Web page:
Establishing an integrative medicine program within an academic health center: Essential considerations

David M. Eisenberg, Ted J. Kaptchuk, Diana E. Post, Andrea L. Hrbek, Bonnie B. O'Connor, Kamila Osypiuk, Peter M. Wayne, Julie E. Buring, Donald B. Levy

Research output: Contribution to journalArticlepeer-review

25 Scopus citations

Abstract

Integrative medicine (IM) refers to the combination of conventional and "complementary" medical services (e.g., chiropractic, acupuncture, massage, mindfulness training). More than half of all medical schools in the United States and Canada have programs in IM, and more than 30 academic health centers currently deliver multidisciplinary IM care. What remains unclear, however, is the ideal delivery model (or models) whereby individuals can responsibly access IM care safely, effectively, and reproducibly in a coordinated and cost-effective way. Current models of IM across existing clinical centers vary tremendously in their organizational settings, principal clinical focus, and services provided; practitioner team composition and training; incorporation of research activities and educational programs; and administrative organization (e.g., reporting structure, use of medical records, scope of clinical practice) and financial strategies (i.e., specific business plans and models for sustainability). In this article, the authors address these important strategic issues by sharing lessons learned from the design and implementation of an IM facility within an academic teaching hospital, the Brigham and Women's Hospital at Harvard Medical School; and review alternative options based on information about IM centers across the United States. The authors conclude that there is currently no consensus as to how integrative care models should be optimally organized, implemented, replicated, assessed, and funded. The time may be right for prospective research in "best practices" across emerging models of IM care nationally in an effort to standardize, refine, and replicate them in preparation for rigorous cost-effectiveness evaluations.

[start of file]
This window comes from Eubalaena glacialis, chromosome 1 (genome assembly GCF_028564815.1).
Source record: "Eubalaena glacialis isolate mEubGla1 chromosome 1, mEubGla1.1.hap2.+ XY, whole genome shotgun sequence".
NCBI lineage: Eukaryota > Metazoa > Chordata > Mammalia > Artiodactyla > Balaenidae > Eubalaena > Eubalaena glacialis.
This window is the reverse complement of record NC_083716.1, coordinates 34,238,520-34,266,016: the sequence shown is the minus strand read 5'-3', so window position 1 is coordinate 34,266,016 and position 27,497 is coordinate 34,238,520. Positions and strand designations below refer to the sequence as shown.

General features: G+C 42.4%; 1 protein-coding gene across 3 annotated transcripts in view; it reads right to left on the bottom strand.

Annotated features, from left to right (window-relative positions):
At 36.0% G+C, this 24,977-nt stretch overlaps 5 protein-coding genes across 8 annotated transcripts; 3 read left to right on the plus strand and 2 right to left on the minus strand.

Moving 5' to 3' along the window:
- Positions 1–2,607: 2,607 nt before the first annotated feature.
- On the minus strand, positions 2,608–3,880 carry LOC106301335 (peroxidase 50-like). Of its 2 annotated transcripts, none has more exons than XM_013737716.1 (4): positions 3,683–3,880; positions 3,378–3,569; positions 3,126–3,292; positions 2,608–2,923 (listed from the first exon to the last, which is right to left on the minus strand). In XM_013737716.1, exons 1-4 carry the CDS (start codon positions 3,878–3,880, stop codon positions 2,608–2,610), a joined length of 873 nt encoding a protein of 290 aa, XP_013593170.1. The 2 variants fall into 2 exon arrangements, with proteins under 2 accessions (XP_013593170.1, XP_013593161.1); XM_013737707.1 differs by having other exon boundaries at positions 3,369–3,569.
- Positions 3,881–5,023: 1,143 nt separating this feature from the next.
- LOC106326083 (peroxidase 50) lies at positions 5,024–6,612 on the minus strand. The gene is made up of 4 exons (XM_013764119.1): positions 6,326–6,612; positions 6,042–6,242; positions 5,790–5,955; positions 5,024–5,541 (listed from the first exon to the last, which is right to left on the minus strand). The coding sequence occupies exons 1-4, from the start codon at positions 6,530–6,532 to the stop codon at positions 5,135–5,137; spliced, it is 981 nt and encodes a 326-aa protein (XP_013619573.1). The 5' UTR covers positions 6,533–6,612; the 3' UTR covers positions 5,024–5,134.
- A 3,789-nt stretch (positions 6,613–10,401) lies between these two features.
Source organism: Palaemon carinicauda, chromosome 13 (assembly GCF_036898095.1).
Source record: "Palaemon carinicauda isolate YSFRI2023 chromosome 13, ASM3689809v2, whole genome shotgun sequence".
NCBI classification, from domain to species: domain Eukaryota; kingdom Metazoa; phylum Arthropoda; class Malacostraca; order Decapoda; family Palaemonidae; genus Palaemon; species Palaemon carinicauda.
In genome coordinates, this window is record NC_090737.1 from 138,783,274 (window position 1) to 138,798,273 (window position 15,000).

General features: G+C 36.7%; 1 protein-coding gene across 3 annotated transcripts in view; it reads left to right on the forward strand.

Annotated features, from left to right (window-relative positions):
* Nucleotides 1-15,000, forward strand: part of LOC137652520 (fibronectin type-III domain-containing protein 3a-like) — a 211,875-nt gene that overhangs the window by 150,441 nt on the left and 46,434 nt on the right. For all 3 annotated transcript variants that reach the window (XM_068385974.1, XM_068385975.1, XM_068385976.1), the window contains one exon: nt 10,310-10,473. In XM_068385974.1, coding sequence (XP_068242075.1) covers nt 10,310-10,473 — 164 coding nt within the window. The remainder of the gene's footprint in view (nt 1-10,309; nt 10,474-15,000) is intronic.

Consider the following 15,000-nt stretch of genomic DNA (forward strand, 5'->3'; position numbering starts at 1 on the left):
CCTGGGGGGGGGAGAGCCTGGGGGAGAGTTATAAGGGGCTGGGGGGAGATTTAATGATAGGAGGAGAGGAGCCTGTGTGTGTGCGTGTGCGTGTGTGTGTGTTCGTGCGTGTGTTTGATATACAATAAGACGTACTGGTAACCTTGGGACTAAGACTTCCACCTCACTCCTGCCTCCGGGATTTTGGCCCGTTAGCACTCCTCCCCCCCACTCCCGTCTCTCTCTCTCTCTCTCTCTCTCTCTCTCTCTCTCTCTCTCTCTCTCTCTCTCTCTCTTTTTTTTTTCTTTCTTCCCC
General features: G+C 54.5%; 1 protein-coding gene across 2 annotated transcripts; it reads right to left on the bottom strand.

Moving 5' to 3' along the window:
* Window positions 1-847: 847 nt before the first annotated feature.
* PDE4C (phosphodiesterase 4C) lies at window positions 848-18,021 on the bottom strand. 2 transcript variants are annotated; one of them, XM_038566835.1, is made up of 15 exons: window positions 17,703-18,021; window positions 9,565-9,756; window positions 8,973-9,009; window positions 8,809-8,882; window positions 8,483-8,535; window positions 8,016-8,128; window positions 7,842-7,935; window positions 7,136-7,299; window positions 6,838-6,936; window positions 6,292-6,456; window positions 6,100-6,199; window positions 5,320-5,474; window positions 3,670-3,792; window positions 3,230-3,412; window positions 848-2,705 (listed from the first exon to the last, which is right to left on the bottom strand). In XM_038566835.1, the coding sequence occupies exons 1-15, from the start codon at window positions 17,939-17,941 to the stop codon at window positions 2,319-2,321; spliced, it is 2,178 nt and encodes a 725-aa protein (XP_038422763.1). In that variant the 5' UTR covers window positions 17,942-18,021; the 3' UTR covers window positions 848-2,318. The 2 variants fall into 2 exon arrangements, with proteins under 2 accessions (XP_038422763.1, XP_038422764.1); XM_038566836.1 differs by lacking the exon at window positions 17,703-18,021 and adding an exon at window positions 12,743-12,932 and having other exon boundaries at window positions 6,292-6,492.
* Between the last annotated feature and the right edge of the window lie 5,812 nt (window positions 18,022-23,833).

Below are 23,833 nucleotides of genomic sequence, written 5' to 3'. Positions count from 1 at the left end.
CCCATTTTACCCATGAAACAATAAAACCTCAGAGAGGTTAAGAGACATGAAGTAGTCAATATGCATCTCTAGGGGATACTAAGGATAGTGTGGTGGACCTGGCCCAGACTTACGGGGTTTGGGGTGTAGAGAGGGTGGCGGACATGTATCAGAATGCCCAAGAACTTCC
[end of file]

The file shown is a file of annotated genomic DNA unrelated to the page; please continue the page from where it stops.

Original languageEnglish (US)
Pages (from-to)1223-1230
Number of pages8
JournalAcademic Medicine
Volume91
Issue number9
DOIs
StatePublished - Sep 1 2016

Bibliographical note

Funding Information:
Support: This work was supported by grants AT00905 and AT005065 from the National Center for Complementary and Alternative Medicine (NCCAM) (now National Center for Complementary and Integrative Health [NCCIH]) of the National Institutes of Health (NIH), and support from the Bernard Osher Foundation and the Samueli Foundation. T.J.K. was supported by grant #2K24 AT004095 from NCCIH/NIH.

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